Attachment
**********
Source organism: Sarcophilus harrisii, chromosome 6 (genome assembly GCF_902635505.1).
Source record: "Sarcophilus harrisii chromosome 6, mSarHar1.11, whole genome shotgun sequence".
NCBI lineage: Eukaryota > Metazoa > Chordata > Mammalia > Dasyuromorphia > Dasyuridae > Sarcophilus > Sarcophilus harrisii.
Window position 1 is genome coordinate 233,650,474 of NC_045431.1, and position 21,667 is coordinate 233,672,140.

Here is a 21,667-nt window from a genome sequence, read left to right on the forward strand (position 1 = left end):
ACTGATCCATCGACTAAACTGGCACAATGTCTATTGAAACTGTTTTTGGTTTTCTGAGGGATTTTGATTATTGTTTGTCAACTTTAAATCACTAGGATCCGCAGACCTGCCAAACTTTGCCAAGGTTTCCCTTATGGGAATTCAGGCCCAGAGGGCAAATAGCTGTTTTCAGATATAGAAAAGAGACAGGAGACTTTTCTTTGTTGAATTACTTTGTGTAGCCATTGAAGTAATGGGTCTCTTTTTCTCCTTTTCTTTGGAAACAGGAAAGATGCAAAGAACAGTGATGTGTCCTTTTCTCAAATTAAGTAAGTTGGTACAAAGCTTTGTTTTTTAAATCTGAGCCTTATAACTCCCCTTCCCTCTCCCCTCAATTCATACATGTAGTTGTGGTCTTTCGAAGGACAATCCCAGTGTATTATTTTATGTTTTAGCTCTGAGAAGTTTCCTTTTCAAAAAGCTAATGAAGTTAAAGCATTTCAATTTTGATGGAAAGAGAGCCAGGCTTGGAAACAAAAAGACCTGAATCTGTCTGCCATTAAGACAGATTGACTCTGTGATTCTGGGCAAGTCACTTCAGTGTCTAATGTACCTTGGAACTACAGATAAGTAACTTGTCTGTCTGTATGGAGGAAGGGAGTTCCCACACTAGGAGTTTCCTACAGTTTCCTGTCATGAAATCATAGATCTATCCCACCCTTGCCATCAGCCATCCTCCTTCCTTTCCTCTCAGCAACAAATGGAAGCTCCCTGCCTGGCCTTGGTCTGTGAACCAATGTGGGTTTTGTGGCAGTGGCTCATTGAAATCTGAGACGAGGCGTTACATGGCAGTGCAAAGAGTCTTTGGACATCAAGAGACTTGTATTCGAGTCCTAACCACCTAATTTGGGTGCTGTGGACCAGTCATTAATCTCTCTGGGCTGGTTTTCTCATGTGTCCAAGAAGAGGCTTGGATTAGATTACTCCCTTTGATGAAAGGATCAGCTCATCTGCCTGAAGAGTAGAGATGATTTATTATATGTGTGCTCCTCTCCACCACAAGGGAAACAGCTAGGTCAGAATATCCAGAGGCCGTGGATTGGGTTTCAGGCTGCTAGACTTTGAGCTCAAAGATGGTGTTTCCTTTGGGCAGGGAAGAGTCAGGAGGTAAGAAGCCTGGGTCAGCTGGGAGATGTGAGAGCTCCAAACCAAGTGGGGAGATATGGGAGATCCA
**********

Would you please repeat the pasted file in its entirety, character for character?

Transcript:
Source organism: Sarcophilus harrisii, chromosome 6 (genome assembly GCF_902635505.1).
Source record: "Sarcophilus harrisii chromosome 6, mSarHar1.11, whole genome shotgun sequence".
NCBI lineage: Eukaryota > Metazoa > Chordata > Mammalia > Dasyuromorphia > Dasyuridae > Sarcophilus > Sarcophilus harrisii.
Window position 1 is genome coordinate 233,650,474 of NC_045431.1, and position 21,667 is coordinate 233,672,140.

Here is a 21,667-nt window from a genome sequence, read left to right on the forward strand (position 1 = left end):
ACTGATCCATCGACTAAACTGGCACAATGTCTATTGAAACTGTTTTTGGTTTTCTGAGGGATTTTGATTATTGTTTGTCAACTTTAAATCACTAGGATCCGCAGACCTGCCAAACTTTGCCAAGGTTTCCCTTATGGGAATTCAGGCCCAGAGGGCAAATAGCTGTTTTCAGATATAGAAAAGAGACAGGAGACTTTTCTTTGTTGAATTACTTTGTGTAGCCATTGAAGTAATGGGTCTCTTTTTCTCCTTTTCTTTGGAAACAGGAAAGATGCAAAGAACAGTGATGTGTCCTTTTCTCAAATTAAGTAAGTTGGTACAAAGCTTTGTTTTTTAAATCTGAGCCTTATAACTCCCCTTCCCTCTCCCCTCAATTCATACATGTAGTTGTGGTCTTTCGAAGGACAATCCCAGTGTATTATTTTATGTTTTAGCTCTGAGAAGTTTCCTTTTCAAAAAGCTAATGAAGTTAAAGCATTTCAATTTTGATGGAAAGAGAGCCAGGCTTGGAAACAAAAAGACCTGAATCTGTCTGCCATTAAGACAGATTGACTCTGTGATTCTGGGCAAGTCACTTCAGTGTCTAATGTACCTTGGAACTACAGATAAGTAACTTGTCTGTCTGTATGGAGGAAGGGAGTTCCCACACTAGGAGTTTCCTACAGTTTCCTGTCATGAAATCATAGATCTATCCCACCCTTGCCATCAGCCATCCTCCTTCCTTTCCTCTCAGCAACAAATGGAAGCTCCCTGCCTGGCCTTGGTCTGTGAACCAATGTGGGTTTTGTGGCAGTGGCTCATTGAAATCTGAGACGAGGCGTTACATGGCAGTGCAAAGAGTCTTTGGACATCAAGAGACTTGTATTCGAGTCCTAACCACCTAATTTGGGTGCTGTGGACCAGTCATTAATCTCTCTGGGCTGGTTTTCTCATGTGTCCAAGAAGAGGCTTGGATTAGATTACTCCCTTTGATGAAAGGATCAGCTCATCTGCCTGAAGAGTAGAGATGATTTATTATATGTGTGCTCCTCTCCACCACAAGGGAAACAGCTAGGTCAGAATATCCAGAGGCCGTGGATTGGGTTTCAGGCTGCTAGACTTTGAGCTCAAAGATGGTGTTTCCTTTGGGCAGGGAAGAGTCAGGAGGTAAGAAGCCTGGGTCAGCTGGGAGATGTGAGAGCTCCAAACCAAGTGGGGAGATATGGGAGATCCA